We administered an online survey to all VOICES members, TREC decision makers (regional health authority leaders, provincial health leaders), LTC owner-operators, and other relevant agencies associated with TREC. We did not include TREC researchers because the goal of the priority setting was to identify citizen and stakeholder research priorities, not researcher priorities. We instructed recipients that they could forward the survey to others in their network who were interested and involved in the TREC program, specifically. Survey recipients received a link to the survey and a reminder of our focus on research questions that could be addressed using TREC’s existing data (and not necessarily all research in LTC). The survey (see Supplementary Material) was divided into 5 sections, each focused on a different key aspect of the available TREC data (resident, staff, work environment, care unit, and facility). Within each section, we provided a short table outlining the main data elements. Questions were asked in the form of: “What questions do you have about LTC residents?” Participant responses were open-ended in free text boxes and respondents could list as many questions as they wanted (or leave blank). VOICES members were involved in the development and final review of the survey before it was distributed to respondents.
Data collection: online survey
Our online survey was administered from October to December 2018. Data collection consisted of three email messages (one welcome, two reminder). The survey was hosted by SimpleSurvey™, a Canadian survey vendor (https://simplesurvey.com/). Once the survey closed, a steering committee, led by two investigators (AG, SC) and one research assistant worked together to categorize the survey responses. This researcher-led steering committee was critical since committee members needed to have substantial knowledge of the data in order to determine which questions were possible within the existing TREC database.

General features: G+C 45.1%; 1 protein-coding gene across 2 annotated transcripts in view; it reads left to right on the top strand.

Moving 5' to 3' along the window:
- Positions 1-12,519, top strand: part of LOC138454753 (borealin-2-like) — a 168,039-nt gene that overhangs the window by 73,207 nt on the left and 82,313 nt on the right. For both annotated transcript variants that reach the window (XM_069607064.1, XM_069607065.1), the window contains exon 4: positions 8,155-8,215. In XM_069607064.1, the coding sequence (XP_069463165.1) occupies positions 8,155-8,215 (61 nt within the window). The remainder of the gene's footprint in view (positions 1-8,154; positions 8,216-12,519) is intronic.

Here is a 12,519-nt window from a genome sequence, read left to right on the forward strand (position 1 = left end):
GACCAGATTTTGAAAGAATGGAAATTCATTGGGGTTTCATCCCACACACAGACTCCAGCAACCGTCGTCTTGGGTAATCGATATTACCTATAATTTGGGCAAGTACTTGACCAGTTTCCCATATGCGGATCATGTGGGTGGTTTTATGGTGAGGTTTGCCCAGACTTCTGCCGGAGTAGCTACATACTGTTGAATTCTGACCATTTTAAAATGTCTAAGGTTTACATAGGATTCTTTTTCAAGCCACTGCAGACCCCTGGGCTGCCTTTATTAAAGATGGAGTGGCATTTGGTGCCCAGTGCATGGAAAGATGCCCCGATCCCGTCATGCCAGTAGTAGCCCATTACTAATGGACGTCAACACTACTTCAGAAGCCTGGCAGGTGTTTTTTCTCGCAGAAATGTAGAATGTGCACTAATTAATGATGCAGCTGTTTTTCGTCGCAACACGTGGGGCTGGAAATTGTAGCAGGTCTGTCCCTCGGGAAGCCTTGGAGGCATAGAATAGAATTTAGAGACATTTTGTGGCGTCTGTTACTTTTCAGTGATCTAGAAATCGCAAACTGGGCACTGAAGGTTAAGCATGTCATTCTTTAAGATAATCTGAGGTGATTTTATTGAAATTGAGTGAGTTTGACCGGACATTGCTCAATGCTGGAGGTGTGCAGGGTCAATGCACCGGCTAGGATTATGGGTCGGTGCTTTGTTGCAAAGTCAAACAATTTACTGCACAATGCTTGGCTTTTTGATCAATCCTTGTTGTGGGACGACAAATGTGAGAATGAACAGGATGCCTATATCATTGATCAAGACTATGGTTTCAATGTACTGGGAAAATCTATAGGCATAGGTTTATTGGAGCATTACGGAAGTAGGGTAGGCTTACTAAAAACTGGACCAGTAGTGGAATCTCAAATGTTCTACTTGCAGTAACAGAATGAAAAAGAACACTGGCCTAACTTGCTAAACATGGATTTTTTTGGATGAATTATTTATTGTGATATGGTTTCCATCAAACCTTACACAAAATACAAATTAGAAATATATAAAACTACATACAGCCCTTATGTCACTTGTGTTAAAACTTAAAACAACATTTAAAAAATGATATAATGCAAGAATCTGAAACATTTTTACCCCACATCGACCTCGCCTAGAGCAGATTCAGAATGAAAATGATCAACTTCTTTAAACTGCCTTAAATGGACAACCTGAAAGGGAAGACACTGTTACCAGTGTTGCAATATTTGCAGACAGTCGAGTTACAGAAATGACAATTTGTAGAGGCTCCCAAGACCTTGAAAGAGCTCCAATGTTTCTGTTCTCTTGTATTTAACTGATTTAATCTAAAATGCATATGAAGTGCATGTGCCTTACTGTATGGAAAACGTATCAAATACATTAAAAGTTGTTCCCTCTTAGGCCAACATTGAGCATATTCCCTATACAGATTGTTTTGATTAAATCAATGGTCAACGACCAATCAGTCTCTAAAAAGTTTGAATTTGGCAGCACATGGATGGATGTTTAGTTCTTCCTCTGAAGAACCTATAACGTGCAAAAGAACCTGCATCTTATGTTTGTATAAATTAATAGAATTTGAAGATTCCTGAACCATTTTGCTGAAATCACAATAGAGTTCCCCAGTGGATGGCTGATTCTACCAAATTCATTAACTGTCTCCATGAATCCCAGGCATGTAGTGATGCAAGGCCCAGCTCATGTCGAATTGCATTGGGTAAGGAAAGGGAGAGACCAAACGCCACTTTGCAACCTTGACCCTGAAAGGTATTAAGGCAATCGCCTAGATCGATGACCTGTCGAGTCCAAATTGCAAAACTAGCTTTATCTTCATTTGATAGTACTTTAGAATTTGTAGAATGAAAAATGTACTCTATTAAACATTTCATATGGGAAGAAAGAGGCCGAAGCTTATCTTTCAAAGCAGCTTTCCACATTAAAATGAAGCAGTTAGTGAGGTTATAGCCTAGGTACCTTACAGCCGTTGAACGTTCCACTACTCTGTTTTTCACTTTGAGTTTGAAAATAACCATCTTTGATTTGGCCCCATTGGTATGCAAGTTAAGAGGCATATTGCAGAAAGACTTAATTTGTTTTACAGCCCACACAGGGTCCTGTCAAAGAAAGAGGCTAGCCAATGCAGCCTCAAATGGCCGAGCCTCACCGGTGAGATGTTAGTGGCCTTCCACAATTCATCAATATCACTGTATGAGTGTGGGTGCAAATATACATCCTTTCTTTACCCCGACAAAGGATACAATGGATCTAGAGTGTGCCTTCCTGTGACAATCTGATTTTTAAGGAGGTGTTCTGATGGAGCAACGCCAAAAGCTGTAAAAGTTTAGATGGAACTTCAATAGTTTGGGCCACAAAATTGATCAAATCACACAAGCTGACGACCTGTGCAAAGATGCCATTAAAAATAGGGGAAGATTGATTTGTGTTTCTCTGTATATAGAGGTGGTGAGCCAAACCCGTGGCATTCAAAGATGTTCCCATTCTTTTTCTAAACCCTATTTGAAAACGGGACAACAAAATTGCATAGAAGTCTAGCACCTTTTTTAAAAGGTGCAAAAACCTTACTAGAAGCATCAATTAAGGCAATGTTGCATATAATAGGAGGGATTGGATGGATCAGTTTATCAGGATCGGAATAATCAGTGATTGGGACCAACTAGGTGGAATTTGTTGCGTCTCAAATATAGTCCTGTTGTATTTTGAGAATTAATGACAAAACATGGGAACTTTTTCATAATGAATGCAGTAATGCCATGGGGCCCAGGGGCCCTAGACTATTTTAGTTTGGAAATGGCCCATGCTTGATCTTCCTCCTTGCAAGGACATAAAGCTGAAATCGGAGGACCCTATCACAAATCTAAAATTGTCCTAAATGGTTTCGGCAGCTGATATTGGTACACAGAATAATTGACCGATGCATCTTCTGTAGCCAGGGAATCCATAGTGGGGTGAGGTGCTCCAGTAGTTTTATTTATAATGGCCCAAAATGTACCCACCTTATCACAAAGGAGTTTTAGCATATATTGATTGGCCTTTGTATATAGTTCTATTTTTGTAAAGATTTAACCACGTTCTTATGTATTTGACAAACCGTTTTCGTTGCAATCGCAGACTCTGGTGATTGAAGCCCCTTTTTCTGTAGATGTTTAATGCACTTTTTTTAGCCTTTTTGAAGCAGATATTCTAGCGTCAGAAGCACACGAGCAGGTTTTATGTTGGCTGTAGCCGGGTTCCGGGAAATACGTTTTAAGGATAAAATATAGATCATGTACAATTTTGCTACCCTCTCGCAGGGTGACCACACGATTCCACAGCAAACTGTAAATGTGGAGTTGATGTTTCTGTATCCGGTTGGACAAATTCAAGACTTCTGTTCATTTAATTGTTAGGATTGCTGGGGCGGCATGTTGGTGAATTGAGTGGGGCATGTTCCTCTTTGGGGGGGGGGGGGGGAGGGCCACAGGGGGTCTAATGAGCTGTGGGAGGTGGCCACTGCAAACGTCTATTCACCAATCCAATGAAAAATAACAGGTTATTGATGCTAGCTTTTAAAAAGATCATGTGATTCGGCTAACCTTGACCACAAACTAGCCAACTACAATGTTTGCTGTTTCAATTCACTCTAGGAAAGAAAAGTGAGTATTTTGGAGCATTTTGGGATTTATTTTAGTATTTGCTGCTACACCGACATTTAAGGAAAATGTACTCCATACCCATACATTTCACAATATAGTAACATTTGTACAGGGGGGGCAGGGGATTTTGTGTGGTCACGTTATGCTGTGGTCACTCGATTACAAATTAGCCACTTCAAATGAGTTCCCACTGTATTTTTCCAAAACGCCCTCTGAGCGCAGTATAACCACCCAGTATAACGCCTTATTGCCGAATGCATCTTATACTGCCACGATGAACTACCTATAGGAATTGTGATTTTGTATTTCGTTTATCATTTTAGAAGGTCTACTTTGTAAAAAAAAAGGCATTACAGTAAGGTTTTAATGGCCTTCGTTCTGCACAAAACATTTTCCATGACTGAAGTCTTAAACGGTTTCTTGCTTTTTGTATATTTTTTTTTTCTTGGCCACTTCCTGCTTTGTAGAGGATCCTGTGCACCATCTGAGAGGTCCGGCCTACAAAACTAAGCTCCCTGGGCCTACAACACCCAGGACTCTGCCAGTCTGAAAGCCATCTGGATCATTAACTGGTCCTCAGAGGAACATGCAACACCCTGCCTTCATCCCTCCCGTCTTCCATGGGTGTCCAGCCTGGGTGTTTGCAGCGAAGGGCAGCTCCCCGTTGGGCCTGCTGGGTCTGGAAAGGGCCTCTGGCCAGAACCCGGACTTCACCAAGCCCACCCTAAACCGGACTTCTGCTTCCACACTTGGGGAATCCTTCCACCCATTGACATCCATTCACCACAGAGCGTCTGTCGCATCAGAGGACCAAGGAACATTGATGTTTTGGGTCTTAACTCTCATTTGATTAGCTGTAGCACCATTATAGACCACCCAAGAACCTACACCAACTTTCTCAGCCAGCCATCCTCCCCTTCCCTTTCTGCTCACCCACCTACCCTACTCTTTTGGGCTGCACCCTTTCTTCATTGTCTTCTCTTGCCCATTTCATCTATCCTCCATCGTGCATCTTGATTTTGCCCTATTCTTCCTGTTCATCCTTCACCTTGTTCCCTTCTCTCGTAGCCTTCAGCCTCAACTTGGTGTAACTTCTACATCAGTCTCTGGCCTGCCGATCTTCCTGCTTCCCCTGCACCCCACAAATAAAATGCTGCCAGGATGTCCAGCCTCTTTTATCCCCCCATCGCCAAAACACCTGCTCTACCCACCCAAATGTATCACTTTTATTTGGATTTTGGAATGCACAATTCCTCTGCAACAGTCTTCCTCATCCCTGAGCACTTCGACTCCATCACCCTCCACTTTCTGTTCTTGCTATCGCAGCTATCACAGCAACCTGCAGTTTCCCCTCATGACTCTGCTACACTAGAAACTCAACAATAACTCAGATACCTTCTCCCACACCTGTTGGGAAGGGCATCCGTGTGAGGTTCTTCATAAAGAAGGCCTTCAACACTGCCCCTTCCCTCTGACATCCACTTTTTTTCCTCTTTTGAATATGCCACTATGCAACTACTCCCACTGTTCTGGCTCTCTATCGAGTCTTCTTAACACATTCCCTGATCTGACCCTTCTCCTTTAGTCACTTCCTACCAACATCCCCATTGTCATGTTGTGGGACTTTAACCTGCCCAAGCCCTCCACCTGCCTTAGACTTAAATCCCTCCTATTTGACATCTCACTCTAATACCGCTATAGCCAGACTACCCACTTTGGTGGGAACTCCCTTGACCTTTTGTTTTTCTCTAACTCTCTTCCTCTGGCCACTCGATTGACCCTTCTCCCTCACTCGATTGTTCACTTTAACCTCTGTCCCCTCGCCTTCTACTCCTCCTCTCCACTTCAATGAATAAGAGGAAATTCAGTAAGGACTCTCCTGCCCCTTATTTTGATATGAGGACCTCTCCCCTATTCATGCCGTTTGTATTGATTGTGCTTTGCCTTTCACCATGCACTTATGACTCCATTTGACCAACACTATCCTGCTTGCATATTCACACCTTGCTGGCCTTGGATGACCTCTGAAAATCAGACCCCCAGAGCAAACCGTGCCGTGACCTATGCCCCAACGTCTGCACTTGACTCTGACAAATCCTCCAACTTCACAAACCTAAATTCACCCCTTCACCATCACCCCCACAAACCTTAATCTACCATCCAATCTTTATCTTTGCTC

Participants: final workshop
We held a face-to-face workshop in March 2019. The purpose of the workshop was for the attendees to come to consensus on the unranked top 10 priority research questions to be addressed with the TREC data. Ahead of the workshop, the attendees were sent a list of 34 research questions derived from the steering committee’s analysis of the survey responses. They were asked to rank the research questions in order of priority and to email us their ranked list and bring their ranked list with them on the day of the workshop. Twenty-one individuals were invited to the final workshop, two cancelled at the last minute.
Data collection: final workshop
The workshop was facilitated by an experienced facilitator familiar with TREC but not involved in the research, and who was supported by two additional trained facilitators external to TREC. None of the TREC researchers or TREC trainees were in attendance, including the authors of this paper, to ensure that the researchers did not influence or bias the priority setting process. The workshop agenda was highly structured, and consensus was reached using the Nominal Group Technique, a format described by the JLA . In the Nominal Group Technique, each group member states their opinion, without justification or explanation, and once all members have had a turn a moderated discussion follows. The goal is to allow each group member to have an opportunity to express their own views while minimizing opportunities for individual members to dominate the discussion. This is then followed by voting or ranking with structured group discussions .